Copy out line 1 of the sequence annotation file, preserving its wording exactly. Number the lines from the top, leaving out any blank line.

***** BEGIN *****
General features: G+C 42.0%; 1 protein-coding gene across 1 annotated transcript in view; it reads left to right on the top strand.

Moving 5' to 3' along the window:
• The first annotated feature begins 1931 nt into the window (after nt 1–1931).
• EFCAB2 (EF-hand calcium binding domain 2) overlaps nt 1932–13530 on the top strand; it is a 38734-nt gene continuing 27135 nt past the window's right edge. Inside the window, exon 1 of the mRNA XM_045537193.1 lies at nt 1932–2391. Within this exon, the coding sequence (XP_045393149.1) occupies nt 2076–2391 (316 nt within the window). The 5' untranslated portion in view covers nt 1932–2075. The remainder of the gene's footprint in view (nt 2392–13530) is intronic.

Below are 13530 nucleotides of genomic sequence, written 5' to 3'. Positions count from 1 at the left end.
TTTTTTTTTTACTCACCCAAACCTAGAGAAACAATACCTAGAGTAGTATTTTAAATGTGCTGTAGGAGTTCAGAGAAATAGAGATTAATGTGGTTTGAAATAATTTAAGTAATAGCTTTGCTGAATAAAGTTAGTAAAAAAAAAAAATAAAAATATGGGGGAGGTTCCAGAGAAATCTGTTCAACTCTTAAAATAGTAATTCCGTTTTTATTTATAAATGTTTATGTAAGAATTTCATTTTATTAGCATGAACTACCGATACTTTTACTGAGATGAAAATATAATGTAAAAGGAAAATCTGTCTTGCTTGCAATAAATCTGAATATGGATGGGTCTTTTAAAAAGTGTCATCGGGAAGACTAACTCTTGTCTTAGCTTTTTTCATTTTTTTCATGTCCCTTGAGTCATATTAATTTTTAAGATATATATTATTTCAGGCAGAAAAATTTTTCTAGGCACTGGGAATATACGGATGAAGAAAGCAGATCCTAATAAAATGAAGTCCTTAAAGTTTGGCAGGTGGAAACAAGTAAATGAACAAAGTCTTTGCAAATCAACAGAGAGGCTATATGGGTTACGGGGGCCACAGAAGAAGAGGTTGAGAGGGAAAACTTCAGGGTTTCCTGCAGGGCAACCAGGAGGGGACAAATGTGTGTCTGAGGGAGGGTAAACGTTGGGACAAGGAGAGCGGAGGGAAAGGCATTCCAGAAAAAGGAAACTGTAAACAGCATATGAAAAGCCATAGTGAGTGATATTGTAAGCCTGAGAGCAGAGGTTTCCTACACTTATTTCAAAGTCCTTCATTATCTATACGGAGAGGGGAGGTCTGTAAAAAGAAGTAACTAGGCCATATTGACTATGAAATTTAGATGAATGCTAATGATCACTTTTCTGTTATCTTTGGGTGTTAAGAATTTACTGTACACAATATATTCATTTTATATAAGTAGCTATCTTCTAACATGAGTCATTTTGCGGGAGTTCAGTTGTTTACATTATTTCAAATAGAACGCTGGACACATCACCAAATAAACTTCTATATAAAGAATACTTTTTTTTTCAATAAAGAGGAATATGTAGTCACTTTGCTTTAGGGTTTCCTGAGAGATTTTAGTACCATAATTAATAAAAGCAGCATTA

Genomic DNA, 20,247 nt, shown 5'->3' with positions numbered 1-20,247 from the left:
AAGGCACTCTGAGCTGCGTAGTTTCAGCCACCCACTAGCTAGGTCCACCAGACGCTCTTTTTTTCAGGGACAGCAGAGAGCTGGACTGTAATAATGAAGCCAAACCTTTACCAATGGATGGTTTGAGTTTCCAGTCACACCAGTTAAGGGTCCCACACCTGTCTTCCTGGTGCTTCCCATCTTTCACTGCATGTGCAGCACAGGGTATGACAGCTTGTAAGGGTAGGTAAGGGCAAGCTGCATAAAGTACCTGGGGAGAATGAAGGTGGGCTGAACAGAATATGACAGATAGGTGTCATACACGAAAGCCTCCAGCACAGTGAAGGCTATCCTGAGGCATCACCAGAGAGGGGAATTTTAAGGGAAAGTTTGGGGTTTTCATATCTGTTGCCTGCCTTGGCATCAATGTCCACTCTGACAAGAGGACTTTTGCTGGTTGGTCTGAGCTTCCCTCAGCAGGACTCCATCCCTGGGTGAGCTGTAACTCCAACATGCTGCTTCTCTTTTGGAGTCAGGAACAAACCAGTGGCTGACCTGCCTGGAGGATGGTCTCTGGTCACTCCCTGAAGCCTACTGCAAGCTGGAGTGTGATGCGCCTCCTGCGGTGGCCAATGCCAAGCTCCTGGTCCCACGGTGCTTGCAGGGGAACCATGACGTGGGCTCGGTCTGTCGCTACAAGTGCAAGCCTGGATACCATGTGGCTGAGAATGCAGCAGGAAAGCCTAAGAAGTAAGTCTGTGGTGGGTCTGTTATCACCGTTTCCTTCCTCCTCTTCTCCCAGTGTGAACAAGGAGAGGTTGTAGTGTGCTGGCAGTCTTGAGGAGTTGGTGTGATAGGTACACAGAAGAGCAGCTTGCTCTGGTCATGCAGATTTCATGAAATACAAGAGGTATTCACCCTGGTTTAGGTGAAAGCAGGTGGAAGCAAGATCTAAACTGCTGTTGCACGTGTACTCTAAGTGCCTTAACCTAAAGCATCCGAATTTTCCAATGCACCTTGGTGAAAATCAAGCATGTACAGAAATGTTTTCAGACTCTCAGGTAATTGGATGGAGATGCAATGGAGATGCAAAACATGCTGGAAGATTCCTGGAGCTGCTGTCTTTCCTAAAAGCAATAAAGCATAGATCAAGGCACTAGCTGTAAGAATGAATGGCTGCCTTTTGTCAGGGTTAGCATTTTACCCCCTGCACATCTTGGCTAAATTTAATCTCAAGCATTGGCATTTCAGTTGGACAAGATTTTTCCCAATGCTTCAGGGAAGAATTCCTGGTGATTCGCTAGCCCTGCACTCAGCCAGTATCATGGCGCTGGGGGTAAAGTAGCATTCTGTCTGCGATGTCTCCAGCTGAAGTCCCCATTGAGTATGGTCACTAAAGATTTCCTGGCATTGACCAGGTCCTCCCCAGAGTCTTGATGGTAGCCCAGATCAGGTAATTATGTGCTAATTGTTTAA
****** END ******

General features: G+C 42.0%; 1 protein-coding gene across 1 annotated transcript in view; it reads left to right on the top strand.